What’s disrespectful to America is that a government official would try to bully a religious group into compliance. What’s disrespectful to America is that a government official, especially one that is himself a member of a religious group once persecuted for its heterodoxy, should try to control men’s souls. What’s disrespectful to America is the trampling of the Constitution in an attempt win an election.

Full disclosure here: this is personal to me. While both of my parents were baptized Catholics, they strayed from the faith of their parents and converted to the minority religion of the Jehovah’s Witnesses. Before their deaths, they returned to the “faith once delivered to the saints” but not before raising four children in a religious movement that disdained the flag as an idol, that refused to serve in the military, that viewed every other religion as inspired by the Devil himself. I know how it feels as someone’s spit runs slowly down your face because he doesn’t like your religion. I know what it’s like to bear the tyranny of the majority. I left the Witnesses twenty-five years ago, but I will defend to the death their right to practice their faith as they see fit. I will do the same for the Muslims of Manhattan or Mount Pleasant. I will defend the First Amendment with the Second if necessary, without a thought for my personal safety. I may have to, if the present situation endures.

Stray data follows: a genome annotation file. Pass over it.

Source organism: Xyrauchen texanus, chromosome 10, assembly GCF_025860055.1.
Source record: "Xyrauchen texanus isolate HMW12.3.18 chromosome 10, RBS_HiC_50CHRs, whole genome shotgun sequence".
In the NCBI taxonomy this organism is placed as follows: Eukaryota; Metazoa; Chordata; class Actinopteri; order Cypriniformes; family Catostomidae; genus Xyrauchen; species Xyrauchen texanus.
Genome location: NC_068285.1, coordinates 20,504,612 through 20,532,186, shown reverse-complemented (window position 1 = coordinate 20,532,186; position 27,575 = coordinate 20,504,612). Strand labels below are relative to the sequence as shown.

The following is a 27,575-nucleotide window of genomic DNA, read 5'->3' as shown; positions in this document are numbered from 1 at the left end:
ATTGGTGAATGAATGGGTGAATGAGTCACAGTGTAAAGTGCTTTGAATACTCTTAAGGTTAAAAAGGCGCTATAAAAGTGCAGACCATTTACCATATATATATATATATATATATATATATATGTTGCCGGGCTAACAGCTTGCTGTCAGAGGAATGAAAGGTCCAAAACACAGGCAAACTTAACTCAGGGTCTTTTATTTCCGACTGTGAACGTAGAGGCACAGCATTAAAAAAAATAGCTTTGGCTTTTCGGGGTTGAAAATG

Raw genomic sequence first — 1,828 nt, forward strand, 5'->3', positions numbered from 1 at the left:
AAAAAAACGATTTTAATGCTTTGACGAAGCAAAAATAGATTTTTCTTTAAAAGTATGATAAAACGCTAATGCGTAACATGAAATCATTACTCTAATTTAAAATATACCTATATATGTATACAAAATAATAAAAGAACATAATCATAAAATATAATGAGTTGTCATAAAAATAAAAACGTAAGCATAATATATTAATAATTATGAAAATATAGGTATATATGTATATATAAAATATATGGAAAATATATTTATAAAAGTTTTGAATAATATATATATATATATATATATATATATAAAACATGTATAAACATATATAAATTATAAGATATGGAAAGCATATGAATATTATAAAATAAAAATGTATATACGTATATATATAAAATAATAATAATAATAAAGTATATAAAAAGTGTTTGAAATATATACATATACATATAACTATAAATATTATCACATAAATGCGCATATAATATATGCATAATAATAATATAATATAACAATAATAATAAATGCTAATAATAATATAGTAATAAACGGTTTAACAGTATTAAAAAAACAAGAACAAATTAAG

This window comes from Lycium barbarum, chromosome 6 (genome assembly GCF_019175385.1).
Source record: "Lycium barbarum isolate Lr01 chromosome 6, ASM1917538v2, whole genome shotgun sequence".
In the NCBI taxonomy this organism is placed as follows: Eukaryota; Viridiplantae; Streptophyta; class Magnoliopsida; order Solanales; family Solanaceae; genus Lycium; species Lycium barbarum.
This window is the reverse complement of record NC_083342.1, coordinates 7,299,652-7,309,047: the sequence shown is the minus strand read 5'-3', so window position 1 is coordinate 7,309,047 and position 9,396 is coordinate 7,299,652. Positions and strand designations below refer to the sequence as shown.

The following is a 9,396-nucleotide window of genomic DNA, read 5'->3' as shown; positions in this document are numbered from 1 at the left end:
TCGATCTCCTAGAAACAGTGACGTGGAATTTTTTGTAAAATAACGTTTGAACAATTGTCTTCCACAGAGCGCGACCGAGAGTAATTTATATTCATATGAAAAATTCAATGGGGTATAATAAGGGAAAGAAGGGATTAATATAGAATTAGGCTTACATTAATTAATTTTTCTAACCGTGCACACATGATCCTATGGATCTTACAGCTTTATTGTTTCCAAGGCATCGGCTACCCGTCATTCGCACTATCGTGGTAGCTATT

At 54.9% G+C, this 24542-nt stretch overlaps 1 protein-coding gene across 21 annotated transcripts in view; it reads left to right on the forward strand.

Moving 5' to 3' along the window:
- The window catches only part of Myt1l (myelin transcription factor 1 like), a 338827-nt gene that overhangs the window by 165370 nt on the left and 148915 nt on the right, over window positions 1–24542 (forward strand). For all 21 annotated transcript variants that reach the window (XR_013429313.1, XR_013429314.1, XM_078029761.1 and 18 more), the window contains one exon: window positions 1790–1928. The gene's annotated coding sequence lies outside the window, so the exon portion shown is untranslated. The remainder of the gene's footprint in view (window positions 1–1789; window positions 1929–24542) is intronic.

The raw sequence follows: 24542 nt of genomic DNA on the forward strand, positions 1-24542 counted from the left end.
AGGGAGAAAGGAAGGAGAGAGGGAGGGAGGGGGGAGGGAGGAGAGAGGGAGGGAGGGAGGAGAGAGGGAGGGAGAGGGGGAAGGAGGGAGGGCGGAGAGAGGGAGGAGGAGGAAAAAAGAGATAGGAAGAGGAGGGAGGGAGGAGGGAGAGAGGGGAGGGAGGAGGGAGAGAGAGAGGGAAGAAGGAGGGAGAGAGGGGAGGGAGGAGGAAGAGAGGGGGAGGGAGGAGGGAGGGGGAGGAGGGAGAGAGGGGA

I hope Sharron Angle trounces Harry Reid. It’s not that I agree with her–I loathe her bigotry and hatefulness. But Harry Reid’s treachery has rendered him unfit for public office. No matter which of them is elected, the tyranny of the majority will advance and the cause of human freedom will be diminished.

And as for the Muslim congregations of South Manhattan? Peace be upon them. May the God of Abraham honor them and grant them peace. May they stand firm against intolerance and hate. And may God save us all.

2 thoughts on “Et tu, Harry Reid?

  1. And as usual, God Bless Tim! And keep him safe. We need all the Saints we can muster during these days and times to point out the treachery and hypocrisy that surrounds us in all walks of our life, not just in politics and religion. We need Saints who “walk on the wild side,” to quote Bonnie Anderson in her August 13th article in Episcopal Life online, and Tim, you're one of those of whom she speaks so clearly. Please be carefully wild with your spirit. You're valuable to us all.

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  2. I agree that the Moslems have every right to build there. I do think wish that they had the sensitivity to try to find land a little further away from ground zero. But wishing that they had a little more sensitivity is a far cry from saying the government should stop them. God forbid that our country should be so intolerant! I am concerned about the reprisals that community center may experience. Such would only exacerbate the tempers on both sides.